There are many factoring companies serving small and mid-size businesses in and around the District of Columbia. Invoice factoring, also known as accounts receivable financing, provides companies with same-day cash on their open invoices.
Instead of waiting for 30 days or more to be paid by your customer, factoring your invoices with Scale Funding supplies the cash you can use today. Our low rates, high advances, and exceptional customer service make Scale Funding the top choice among Washington D.C. invoice factoring companies.
A business loan or line of credit is how some businesses manage cash flow. Factoring is an attractive alternative to the lengthy application, approval, and loan management processes banks require. It is vital to compare loans, lines of credit and invoice factoring to see what the right choice is for you.
Washington D.C. Invoice Factoring Programs
Business Loans & Lines of Credit
|Quick Approvals Within 15 Minutes||Lengthy Approval Process|
|Minimal Paperwork||Extensive Paperwork|
|No Monthly Interest||Monthly Interest Payment|
|Same-Day Funding||Funding in 1-3 Months|
|Credit Reports on Your Customers||No Credit Services|
|Dedicated Accounts Receivable Specialist||No Collection Services|
Each business has unique funding needs and situations. Scale Funding offers customized Washington D.C. accounts receivable financing programs, designed to meet the requirements of each client. If your business has circumstances that affect cash flow, we can help.
Scale Funding offers funding options to businesses that do not qualify for traditional funding from a bank. Our invoice factoring programs are flexible and enable companies that are turned down by banks to receive funding.
Start-ups, credit challenges, bankruptcies, and rapid growth companies all can qualify for factoring. A simple factoring consultation with a Scale Funding representative is the first step in getting a factoring quote and approval. This can be completed within 15 minutes.
Since 1994, Scale Funding has supplied cash-flow funding solutions to businesses in a variety of industries.
|Government Contracts: Defense, Security, Transportation, Technology, Service, Local, State, Federal, and Much More||Technology: Consultants, IT Services, Network Administration, Software Development, and Many More|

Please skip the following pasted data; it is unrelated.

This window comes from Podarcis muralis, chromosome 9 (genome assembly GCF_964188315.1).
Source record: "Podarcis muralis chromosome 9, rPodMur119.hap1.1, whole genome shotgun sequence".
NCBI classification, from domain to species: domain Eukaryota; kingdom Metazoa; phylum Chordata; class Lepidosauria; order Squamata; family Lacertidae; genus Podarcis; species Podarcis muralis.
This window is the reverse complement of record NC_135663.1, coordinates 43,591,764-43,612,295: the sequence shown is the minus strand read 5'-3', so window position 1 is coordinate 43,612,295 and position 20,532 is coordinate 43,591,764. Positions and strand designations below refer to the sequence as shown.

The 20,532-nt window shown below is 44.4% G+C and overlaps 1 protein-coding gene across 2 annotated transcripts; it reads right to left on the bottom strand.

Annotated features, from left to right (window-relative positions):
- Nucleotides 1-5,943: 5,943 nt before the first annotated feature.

|Staffing Agencies: Permanent, Temporary, Clerical, Administration, Health, General Labor, and Many More||Telecom & Wireless: Tower Construction, Antenna Maintenance, Tower Climbers, Fiber Optic Installation, and Many More|
|Heavy Construction: Bulk Material Handling, Concrete Contractors, Crane Operators, Trenching, Excavating, and Much More||Utility & Pipeline: Pipeline Construction, Utility Services, Sewer and Water Main Construction, and Many More|
|Trucking & Freight: For-Hire Carriers, Flatbeds, Reefers, Tankers, Intermodal, Hotshots, and Much More||Renewable Energy: Solar Energy, Wind Energy, Hydropower, Site Preparation and Maintenance, and Many More|
|Oilfield Services: Drilling Contractors, Water Haulers, Testing Services, Roustabouts, Gravel Haulers, and Much More||Many More: Distribution, Manufacturing, Printing, Apparel, Janitorial Services, Wholesale, Services, and Many More|
Washington D.C. is the U.S. capital and an exciting city in its own right. Here, the seats of power for all three branches of government are housed: the legislative, judicial, and executive branches. It’s not just all about governing and legislation, Washington D.C. also has a ton of tourist attractions for those visiting the area. There are multitudes of monuments and museums for history buffs, performing art centers to catch a play or concert, several professional sports teams, and a plethora of exceptional restaurants for either a quick lunch or intimate dinner.
Washington D.C. stands for District of Columbia and carries the unique distinction of being neither a state nor a territory of the United States. What many don’t realize is that D.C. is the ninth capital of the United States. The Founding Fathers called Philadelphia, Baltimore, Lancaster, York, Princeton, Annapolis, Trenton, and New York City home before George Washington signed the Residence Act in 1970, calling for a permanent home for the U.S. government. What’s fascinating is that unlike all the cities mentioned earlier, Washington D.C. didn’t exist when it was chosen to be the capital of the fledgling country. It was a planned city built from the ground up with the sole purpose of being the center of government.